The world will have to wait a little bit longer to find out who won the 2018 Nobel Prize for Literature.
The Swedish Academy, the institution responsible for awarding the prize, announced today that it is postponing the announcement of the literature award in the wake of a sexual harassment and assault scandal. The academy intends to present the award in 2019, announcing two winners at once.
In November 2017, photographer Jean-Claude Arnault, who is the husband of academy member Katarina Frostenson and received funding from the academy for some of his work, was accused of sexual harassment and assault by 18 women, according to an investigation published by Swedish paper Dagens Nyheter. Some of the alleged incidents took place at properties owned by the academy. (Arnault denies the allegations.) Resignations and infighting at the academy has followed.
The prize has been postponed before. The Swedish Academy postponed the prize seven times in the past; in 1915, 1919, 1925, 1926, 1927, 1936 and 1949. In those occasions, the prize was usually awarded the following year.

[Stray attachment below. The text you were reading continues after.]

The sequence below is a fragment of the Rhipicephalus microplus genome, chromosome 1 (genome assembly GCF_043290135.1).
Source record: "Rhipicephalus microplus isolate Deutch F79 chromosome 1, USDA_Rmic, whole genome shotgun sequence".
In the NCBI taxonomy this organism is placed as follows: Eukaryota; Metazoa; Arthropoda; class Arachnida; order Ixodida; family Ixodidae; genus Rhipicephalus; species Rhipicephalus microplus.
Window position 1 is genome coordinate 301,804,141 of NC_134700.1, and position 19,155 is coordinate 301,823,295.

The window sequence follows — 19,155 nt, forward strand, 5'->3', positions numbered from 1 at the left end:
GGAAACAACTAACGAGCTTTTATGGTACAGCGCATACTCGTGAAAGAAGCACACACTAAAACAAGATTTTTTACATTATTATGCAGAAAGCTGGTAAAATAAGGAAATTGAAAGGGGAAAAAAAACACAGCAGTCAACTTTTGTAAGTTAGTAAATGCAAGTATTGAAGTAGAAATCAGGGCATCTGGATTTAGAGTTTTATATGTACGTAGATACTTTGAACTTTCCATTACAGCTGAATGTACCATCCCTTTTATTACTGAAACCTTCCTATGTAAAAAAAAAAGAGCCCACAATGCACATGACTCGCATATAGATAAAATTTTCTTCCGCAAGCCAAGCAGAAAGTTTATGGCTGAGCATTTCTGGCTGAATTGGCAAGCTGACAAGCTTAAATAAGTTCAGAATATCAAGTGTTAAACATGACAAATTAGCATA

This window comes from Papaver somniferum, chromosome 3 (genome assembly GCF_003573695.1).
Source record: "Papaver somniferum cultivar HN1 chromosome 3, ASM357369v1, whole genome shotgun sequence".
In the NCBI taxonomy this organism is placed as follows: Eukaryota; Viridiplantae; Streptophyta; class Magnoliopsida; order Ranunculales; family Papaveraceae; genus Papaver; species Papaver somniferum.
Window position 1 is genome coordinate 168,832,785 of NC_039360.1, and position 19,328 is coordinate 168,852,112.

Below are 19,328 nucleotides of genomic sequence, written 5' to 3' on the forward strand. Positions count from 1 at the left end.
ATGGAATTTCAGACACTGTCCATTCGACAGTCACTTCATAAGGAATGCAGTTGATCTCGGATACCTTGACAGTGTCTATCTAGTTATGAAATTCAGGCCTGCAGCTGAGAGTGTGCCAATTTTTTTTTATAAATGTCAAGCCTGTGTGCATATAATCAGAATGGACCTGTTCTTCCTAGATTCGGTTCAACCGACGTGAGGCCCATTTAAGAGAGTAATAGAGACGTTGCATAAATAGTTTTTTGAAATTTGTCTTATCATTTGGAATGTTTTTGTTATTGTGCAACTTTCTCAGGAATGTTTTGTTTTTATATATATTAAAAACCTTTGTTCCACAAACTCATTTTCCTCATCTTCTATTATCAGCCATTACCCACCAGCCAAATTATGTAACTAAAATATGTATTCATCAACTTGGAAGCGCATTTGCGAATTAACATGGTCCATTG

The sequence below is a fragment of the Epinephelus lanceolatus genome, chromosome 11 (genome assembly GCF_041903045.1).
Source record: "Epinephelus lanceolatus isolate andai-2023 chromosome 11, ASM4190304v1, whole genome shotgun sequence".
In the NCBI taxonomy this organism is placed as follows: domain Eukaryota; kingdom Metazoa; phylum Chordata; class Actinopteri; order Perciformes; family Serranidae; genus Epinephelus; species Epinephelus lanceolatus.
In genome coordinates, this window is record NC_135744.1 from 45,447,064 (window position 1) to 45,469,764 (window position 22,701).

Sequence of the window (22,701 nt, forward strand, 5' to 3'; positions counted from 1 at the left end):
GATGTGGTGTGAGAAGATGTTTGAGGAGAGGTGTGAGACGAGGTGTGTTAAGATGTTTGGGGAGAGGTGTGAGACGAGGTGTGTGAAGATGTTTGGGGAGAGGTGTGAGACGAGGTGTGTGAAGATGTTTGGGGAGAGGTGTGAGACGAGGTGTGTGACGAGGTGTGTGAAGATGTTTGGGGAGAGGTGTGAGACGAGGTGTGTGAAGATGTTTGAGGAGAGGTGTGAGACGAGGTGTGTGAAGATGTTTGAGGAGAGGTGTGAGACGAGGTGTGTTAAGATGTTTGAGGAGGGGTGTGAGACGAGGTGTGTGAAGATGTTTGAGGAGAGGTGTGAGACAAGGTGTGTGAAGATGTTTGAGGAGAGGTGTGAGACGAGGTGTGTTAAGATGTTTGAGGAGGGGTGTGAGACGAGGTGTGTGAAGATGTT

The academy said that the organization’s “operative practices need to be evolved.” The secretive organization has somewhat of antiquated approach to literary prize-giving. The academy appoints its members for life by a secret ballot and approval from the Swedish king. Following a spate of resignations, the academy lacks the quorum necessary to elect new members.
“The present decision was arrived at in view of the currently diminished Academy and the reduced public confidence in the Academy,” the institution said in a statement. “Work on the selection of a laureate is at an advanced stage and will continue as usual in the months ahead but the Academy needs time to regain its full complement, engage a larger number of active members and regain confidence in its work, before the next Literature Prize winner is declared.”
The Nobel Prizes for other categories are not impacted by this decision, and will go ahead as planned later this year.